Camera Quality and Resolution
Hey everyone, Joe from SCK here with another article and video, today we’re covering the topic of Camera quality. More specifically, we will be answering the question “How can I determine camera quality before I buy?” Well, we have with us here today three different tiers of units, with three different camera quality standards. These are 2, 4, and 8 Megapixels, though we are going to use the 2MP camera at 1MP as well during the example. Check out the video below!
Outside of their image sharpness, these units are functionally the same and none of them feature an additional image enhancement that is used to alter the images. If you check out the video, it will be set to a 4k standard so you can get a solid idea of the image quality differences between these units. To be clear, the video is uploaded as a 4k standard, but only the portion in which you see a megapixels camera will actually be 4k. Most of the video will be filmed in 1080p, and we will be briefly showing 4 resolution choices. These will be 1 MegaPixel, 2 MegaPixel, 4MP, and 8 Mega Pixel. For the article, we’re going to show you the same images 4xs at each quality standard so you can get an idea of how Camera quality affects the image!
So, your camera quality essentially boils down to 2 factors, Resolution and Bitrate. Now the bitrate is a setting you can change on any camera, while that same camera’s resolution will be limited by its technology. We’re going to be covering bitrate and resolution in far more detail here pretty soon in an upcoming article. For now what you basically need to know is that resolution is the quality of the image itself, whereas bitrate determines the maximum filesize any recording can fit into. If your bitrate is set too low, your image quality will suffer because the file your recording to isn’t large enough to hold all the resolution data. if your bitrate is too high, your resolution will come in perfect but you’ll burn through HD space.
When looking at displays like TVs or monitors today, you’ll see a pixel rating like 1080p, or 1440p. This is because all displays today are standardized to 16:9 aspect ratio, meaning the displays all have the same ratio of length, to height. However in cameras, since aspect ratios vary, it’s better to determine their resolution quality with a megapixel rating- a more general rating of the number of pixels. Use the guide below to get a rough idea of the quality comparisons, and, what kind of display you’d need to fully take advantage of the recording at each quality.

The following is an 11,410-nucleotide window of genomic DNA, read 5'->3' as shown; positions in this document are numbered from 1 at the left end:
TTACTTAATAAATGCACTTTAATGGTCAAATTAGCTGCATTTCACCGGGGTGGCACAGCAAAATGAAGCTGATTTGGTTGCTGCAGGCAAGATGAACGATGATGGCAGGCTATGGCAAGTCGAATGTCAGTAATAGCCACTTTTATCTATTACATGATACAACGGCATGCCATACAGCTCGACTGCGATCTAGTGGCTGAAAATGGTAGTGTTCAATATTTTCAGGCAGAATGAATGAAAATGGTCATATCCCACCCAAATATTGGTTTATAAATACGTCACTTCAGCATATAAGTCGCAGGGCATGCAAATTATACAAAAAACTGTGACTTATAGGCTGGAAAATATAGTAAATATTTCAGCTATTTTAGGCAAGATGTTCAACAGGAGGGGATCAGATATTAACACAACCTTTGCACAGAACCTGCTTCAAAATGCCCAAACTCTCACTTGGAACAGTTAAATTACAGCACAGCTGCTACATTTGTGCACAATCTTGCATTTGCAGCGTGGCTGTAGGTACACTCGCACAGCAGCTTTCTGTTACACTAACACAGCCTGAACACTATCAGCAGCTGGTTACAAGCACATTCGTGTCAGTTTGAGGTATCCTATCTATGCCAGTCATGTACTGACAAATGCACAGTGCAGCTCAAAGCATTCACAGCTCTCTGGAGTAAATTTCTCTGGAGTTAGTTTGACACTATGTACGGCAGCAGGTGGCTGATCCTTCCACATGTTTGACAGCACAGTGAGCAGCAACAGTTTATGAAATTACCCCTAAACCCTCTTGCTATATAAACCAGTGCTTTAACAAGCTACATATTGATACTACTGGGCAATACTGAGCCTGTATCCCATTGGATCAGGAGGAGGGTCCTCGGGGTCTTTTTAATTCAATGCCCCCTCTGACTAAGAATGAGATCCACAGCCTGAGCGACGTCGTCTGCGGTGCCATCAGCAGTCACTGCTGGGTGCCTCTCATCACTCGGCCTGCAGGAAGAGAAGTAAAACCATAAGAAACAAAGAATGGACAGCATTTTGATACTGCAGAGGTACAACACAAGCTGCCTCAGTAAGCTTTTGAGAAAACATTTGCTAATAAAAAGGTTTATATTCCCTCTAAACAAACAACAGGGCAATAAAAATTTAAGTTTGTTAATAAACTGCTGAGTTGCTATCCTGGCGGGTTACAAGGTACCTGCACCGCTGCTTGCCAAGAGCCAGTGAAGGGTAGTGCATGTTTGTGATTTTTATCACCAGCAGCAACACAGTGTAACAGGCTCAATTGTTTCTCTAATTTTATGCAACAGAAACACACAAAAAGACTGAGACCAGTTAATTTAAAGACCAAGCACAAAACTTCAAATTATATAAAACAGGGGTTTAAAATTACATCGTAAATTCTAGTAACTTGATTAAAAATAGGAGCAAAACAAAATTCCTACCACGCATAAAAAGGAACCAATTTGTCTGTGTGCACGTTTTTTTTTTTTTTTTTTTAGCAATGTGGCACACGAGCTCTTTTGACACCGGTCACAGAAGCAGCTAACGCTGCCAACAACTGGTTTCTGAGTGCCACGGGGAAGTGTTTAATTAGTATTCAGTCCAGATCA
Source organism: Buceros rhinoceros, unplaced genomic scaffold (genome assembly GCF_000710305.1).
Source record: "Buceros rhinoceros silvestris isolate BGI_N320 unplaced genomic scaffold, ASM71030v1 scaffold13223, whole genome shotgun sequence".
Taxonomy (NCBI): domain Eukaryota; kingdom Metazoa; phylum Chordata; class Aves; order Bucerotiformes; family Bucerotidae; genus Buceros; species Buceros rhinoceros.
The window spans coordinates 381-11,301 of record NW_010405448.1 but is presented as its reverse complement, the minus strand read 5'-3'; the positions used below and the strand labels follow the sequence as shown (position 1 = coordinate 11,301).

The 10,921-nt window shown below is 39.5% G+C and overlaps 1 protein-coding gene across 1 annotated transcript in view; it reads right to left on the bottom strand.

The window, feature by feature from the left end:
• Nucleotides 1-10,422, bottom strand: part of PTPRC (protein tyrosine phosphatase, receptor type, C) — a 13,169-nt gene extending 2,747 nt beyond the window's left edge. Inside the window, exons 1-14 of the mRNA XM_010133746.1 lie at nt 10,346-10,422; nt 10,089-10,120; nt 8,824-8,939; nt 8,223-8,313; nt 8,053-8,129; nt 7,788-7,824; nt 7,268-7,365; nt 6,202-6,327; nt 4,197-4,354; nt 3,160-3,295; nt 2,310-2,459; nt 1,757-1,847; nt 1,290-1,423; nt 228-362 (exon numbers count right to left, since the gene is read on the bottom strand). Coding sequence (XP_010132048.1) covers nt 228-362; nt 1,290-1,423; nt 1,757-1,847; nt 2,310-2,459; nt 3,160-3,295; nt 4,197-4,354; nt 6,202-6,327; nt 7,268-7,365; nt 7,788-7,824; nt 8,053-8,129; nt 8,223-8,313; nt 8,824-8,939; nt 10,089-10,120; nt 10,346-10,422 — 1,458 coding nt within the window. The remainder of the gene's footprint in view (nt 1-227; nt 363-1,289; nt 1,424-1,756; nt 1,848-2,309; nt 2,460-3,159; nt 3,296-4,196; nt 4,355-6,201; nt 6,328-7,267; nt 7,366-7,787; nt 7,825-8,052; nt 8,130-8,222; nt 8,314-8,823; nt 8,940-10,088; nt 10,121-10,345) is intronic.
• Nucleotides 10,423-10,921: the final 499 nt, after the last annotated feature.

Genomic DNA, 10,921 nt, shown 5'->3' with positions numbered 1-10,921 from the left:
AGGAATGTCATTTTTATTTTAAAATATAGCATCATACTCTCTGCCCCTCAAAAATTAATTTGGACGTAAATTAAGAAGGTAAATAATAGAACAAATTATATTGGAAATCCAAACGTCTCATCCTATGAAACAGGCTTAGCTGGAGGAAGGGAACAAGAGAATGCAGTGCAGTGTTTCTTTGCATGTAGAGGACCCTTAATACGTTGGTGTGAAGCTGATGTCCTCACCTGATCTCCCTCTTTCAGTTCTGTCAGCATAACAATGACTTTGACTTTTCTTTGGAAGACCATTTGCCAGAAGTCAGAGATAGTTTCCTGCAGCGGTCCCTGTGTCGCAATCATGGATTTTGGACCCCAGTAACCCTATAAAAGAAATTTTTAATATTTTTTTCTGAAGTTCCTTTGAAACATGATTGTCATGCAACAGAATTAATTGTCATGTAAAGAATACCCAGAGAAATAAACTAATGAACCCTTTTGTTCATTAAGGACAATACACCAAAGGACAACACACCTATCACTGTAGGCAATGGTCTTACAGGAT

1MP – 720p display (also known as HD, mostly discontinued and considered obselete)
2MP – 1080p display (also known as FHD)
4MP – 1440p display (also known as 2k)
8mp – 2160p display (also known as 4k, or UHD)
We have 3 different Dome units here with us today, we’re gonna take a look at each so you can see the quality comparisons Then we’ll show you them in succession.
The first is our 2MP Series Cameras. You take a look at the image in the video to see this camera running at its native 1080p. We’re gonna knock that down a peg to 720p, or 1 Megapixel to show you how big of a quality jump you can expect on this unit. such a difference in camera quality, 1 MP cameras are generally not available anymore, and currently, 1080p or 2MP is considered the universal standard.
Next up is our 4MP cameras. We’re gonna show you that image next, watch as the quality ticks up slightly. Many of us consider 4MP to be the sweet spot in today’s CCTV world for camera quality. That’s because 4MP sit sits between 8MP’s quality and 2MP’ss storage tradeoff.
Lastly, our 4k- or 8MP Cameras, are the kinds of raw camera quality. In terms of sheer image sharpness, nothing beats these if you have a 4k display. however, repair to have the storage to back it up! 4k is a data-hog!
If you’re just reading the article, and not watching the video, take a look at the 4 copies of this image below. The first is an 8 MP image, the second is 4, the third is 2Mp, and the last is 1MP. Compare all 4 and see how much larger the image is able to get and maintain quality using the higher resolutions. Try to zoom in on the low-resolution options and see how fuzzy they gate as they become larger!
Now which camera quality is right for you, or your location? Well higher quality is always better, but you will also have to ensure you have the HDD space, and a solid network if you go with IP cameras. These kinds of things can be really difficult to decide on your own, that’s why we employ a team of highly trained sales pros ready to help you determine what equipment is best for your needs. For more information on our 2MP, 4MP, 8MP IP cameras or any of our amazing Security products, call 561-288-5258 today!
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